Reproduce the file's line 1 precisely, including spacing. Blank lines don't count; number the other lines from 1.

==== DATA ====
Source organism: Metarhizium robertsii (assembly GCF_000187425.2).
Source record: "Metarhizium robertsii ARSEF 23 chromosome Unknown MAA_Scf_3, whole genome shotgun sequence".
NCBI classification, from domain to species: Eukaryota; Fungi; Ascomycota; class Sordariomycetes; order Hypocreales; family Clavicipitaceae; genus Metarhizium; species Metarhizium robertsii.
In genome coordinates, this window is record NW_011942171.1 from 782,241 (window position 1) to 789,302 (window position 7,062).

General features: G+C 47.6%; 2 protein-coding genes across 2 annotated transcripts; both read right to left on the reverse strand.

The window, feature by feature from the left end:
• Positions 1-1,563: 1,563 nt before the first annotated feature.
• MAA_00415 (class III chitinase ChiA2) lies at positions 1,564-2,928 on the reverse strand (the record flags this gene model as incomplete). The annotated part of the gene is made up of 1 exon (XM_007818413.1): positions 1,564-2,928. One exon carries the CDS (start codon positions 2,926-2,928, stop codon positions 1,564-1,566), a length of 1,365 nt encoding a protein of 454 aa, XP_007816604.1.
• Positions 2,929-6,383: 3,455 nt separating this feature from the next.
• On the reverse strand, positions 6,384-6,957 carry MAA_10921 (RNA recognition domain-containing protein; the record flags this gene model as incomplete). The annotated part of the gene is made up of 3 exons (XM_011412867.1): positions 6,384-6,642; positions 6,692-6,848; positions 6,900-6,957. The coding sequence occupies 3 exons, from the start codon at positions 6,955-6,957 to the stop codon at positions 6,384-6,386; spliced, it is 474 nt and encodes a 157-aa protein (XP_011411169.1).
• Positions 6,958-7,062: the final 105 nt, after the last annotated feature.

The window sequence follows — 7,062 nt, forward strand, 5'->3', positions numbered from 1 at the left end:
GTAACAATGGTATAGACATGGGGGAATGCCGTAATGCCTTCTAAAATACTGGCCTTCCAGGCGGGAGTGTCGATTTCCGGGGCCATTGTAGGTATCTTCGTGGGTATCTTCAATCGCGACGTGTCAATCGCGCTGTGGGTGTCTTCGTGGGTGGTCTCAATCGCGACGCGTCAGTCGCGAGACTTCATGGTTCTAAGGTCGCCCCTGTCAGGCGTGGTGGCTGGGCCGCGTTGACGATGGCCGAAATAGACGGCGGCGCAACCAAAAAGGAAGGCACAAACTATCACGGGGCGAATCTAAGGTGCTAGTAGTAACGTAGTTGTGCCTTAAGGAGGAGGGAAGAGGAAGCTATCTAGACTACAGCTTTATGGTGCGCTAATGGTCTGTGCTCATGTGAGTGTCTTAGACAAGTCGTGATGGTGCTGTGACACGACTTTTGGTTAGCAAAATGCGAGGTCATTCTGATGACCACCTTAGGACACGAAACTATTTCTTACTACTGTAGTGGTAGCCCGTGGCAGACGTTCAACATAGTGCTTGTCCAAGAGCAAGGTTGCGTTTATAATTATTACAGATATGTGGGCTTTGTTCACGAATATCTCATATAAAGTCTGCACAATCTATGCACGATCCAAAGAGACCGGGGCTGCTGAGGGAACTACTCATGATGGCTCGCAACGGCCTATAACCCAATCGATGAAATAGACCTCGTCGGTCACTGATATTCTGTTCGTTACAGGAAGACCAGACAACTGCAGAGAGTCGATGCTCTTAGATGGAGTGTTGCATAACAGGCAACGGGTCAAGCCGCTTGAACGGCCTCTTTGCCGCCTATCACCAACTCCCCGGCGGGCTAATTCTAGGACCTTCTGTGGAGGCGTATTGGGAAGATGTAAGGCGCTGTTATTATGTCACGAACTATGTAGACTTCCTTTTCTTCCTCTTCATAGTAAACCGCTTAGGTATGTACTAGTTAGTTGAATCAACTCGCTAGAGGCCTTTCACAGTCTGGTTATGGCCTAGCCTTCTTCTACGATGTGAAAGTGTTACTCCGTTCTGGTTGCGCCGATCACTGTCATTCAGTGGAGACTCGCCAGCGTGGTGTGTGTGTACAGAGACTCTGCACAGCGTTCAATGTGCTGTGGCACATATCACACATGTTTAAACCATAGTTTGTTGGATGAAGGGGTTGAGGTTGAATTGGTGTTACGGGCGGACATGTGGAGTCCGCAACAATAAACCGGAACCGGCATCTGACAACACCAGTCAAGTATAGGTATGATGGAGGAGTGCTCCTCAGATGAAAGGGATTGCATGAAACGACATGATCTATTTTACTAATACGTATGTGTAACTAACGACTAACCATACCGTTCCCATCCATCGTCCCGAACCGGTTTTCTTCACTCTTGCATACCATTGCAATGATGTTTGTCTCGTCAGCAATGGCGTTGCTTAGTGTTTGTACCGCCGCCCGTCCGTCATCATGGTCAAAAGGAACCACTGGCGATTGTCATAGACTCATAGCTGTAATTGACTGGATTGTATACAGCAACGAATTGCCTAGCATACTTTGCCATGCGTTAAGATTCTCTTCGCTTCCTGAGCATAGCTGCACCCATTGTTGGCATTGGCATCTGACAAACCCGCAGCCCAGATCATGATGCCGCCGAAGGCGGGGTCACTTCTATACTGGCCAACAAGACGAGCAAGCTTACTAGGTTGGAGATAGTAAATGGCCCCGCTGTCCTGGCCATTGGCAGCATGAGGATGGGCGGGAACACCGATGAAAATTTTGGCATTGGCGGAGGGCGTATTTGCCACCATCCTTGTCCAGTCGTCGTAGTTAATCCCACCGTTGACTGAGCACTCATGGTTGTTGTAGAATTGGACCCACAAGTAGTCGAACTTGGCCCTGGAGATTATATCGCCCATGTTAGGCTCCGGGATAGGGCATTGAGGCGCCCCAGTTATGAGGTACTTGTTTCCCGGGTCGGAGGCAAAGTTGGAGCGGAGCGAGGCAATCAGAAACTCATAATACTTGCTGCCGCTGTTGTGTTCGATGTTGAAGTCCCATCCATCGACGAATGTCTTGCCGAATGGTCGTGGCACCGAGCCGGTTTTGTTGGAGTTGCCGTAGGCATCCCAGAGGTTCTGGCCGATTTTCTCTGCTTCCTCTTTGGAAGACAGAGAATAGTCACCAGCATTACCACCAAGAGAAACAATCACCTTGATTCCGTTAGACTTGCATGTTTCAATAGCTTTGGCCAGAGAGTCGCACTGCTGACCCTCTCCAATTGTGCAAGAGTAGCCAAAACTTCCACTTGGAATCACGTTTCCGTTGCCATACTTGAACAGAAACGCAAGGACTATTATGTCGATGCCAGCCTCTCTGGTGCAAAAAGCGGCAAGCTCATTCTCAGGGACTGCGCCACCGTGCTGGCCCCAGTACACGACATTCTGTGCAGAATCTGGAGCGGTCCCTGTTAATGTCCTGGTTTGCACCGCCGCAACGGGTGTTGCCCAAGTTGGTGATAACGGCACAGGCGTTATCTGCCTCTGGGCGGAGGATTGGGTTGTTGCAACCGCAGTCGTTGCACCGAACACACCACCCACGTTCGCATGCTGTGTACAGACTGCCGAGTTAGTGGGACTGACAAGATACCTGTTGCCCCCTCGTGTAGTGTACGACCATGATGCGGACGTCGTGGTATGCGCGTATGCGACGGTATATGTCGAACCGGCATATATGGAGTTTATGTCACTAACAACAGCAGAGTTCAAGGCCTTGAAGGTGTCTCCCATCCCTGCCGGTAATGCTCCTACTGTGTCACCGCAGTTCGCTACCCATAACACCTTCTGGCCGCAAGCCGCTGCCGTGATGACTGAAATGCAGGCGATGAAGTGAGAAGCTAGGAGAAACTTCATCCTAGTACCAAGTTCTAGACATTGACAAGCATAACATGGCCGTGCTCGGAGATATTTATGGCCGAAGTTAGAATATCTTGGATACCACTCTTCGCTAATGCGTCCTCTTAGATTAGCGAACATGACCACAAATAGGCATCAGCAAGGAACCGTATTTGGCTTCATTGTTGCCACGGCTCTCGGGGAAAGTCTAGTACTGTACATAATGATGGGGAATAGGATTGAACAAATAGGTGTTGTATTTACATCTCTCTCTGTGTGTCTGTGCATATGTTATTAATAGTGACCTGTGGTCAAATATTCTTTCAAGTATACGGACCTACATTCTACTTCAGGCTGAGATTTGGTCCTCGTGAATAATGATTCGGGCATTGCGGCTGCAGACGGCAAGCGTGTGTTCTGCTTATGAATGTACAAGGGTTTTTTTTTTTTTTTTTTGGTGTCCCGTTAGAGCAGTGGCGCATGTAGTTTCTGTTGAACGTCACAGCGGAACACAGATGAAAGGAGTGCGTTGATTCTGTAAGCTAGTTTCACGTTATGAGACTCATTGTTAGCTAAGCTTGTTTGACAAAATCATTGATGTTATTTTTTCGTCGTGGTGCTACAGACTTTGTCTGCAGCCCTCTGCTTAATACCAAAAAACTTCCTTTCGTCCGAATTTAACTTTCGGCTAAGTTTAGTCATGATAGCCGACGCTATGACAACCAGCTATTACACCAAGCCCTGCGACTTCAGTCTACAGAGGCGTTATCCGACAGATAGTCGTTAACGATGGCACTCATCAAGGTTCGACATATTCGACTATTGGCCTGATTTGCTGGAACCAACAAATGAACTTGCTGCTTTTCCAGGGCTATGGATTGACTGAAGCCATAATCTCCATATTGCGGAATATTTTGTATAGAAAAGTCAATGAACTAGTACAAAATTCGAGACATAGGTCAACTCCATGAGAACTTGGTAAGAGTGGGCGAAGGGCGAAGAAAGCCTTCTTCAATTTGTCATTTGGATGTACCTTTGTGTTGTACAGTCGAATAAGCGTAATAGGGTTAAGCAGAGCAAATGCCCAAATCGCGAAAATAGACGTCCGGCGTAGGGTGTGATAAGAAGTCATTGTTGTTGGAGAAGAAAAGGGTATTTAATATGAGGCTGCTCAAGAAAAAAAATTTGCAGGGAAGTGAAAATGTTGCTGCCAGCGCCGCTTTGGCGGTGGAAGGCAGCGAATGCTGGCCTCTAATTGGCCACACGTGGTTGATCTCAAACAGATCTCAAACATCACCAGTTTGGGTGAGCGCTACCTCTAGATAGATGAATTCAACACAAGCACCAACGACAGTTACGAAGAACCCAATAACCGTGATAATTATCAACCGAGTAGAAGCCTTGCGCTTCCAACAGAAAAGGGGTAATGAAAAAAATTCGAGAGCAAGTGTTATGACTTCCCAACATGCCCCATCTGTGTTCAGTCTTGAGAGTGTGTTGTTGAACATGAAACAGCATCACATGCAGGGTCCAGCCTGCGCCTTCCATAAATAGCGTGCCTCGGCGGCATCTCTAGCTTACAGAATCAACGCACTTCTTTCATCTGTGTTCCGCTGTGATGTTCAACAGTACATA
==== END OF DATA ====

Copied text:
Source organism: Metarhizium robertsii (assembly GCF_000187425.2).